Polish government bond yields plunged to record lows after the nation’s industrial output dropped more than expected in March, spurring speculation of more monetary easing to bolster a slowing economy.
The yield on five-year bonds fell seven basis points, or 0.07 percentage point, to 2.95 percent at 2:56 p.m. in Warsaw, sliding for a fifth day.
Production slipped 2.9 percent from a year earlier, after decreasing 2.1 percent in February, the Central Statistical Office in Warsaw said today. The median estimate of 32 economists in a Bloomberg survey was for a 2.2 percent contraction. The slide in output follows worse-than-expected data on wage growth released yesterday. The rate council should cut borrowing costs by 50 basis points next month if March macroeconomic data are “weak,” policy maker Andrzej Bratkowski was cited as saying by Reuters yesterday.
“The worst is not yet over” for the Polish economy, Rafal Benecki, chief economist at Warsaw-based ING Bank Slaski SA, wrote in a note. He expects interest rates to be cut by 50 basis points before August.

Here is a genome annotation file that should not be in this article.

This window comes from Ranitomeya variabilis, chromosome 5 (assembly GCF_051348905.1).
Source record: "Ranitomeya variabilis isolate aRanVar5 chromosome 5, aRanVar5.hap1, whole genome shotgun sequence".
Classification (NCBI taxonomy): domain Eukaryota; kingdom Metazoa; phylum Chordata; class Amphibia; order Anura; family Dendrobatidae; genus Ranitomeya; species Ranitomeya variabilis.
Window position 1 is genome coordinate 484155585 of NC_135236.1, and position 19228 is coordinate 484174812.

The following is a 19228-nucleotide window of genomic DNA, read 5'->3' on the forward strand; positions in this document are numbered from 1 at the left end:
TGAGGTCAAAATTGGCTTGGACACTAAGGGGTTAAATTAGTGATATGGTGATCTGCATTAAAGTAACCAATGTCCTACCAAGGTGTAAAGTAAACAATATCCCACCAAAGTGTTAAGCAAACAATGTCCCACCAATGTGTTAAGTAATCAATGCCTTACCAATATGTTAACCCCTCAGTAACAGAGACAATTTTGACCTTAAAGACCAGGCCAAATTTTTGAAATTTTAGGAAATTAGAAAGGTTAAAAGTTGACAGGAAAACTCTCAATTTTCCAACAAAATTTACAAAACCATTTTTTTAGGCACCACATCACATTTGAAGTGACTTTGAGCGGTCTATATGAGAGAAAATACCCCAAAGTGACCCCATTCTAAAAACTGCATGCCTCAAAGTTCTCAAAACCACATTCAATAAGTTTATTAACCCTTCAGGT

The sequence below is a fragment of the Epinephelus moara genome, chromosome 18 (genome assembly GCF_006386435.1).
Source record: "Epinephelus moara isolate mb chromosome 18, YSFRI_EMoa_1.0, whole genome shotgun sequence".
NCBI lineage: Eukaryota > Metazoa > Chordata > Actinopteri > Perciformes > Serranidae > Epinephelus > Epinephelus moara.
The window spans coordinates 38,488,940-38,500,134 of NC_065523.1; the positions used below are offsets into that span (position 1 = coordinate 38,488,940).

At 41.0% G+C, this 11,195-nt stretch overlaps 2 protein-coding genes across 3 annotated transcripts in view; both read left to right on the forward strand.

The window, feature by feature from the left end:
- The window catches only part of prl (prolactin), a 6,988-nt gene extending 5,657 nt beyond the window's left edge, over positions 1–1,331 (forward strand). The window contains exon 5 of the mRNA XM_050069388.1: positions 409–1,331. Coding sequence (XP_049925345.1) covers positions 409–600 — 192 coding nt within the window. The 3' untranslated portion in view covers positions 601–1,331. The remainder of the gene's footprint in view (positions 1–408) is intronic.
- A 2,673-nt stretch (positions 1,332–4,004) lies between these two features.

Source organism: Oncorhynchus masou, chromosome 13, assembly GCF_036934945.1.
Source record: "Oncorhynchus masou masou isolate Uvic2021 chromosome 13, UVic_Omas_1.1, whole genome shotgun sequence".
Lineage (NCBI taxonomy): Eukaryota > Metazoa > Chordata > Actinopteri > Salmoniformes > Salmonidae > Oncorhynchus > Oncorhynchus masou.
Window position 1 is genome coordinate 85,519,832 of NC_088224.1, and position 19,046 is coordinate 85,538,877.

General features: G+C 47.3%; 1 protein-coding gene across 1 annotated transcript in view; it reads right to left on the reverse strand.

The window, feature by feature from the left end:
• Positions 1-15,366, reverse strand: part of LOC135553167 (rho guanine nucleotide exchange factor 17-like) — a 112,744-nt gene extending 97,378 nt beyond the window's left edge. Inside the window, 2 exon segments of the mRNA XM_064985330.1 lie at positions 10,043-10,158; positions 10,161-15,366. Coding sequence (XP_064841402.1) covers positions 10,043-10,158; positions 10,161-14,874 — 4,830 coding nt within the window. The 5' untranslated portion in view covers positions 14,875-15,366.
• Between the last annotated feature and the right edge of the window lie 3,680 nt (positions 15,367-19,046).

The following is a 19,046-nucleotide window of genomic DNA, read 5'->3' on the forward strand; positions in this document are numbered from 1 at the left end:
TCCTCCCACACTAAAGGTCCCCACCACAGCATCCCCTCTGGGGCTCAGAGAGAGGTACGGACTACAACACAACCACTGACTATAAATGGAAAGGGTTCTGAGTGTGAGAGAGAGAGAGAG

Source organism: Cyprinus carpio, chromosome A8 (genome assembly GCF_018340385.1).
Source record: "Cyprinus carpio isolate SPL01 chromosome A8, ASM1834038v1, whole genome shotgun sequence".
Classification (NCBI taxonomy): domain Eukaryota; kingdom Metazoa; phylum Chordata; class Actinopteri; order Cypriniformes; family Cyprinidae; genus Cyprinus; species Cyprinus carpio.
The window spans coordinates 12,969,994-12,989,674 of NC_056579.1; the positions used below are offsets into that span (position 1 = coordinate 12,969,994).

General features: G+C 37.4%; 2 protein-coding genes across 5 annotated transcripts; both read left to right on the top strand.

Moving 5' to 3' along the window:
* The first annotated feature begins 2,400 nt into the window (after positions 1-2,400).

The central bank left its benchmark seven-day rate unchanged at 3.25 percent for the first time in five months on April 10, as policy makers retained a “wait-and-see” stance after reductions by a total of 150 basis points between November and March sent the key reference rate to a record low of 3.25 percent.
Nine-month forward rate agreements, derivatives used to speculate on interest rate levels, traded 64 basis points below the Warsaw Interbank Offered Rate, showing scope for more than two quarter-point cuts by the end of the year.
The zloty strengthened 0.1 percent to 4.1133 per euro, gaining for the first time in four days, as flows into Poland’s bond market offset the expectations for interest rates cuts that are negative for the currency, according to ING’s Benecki.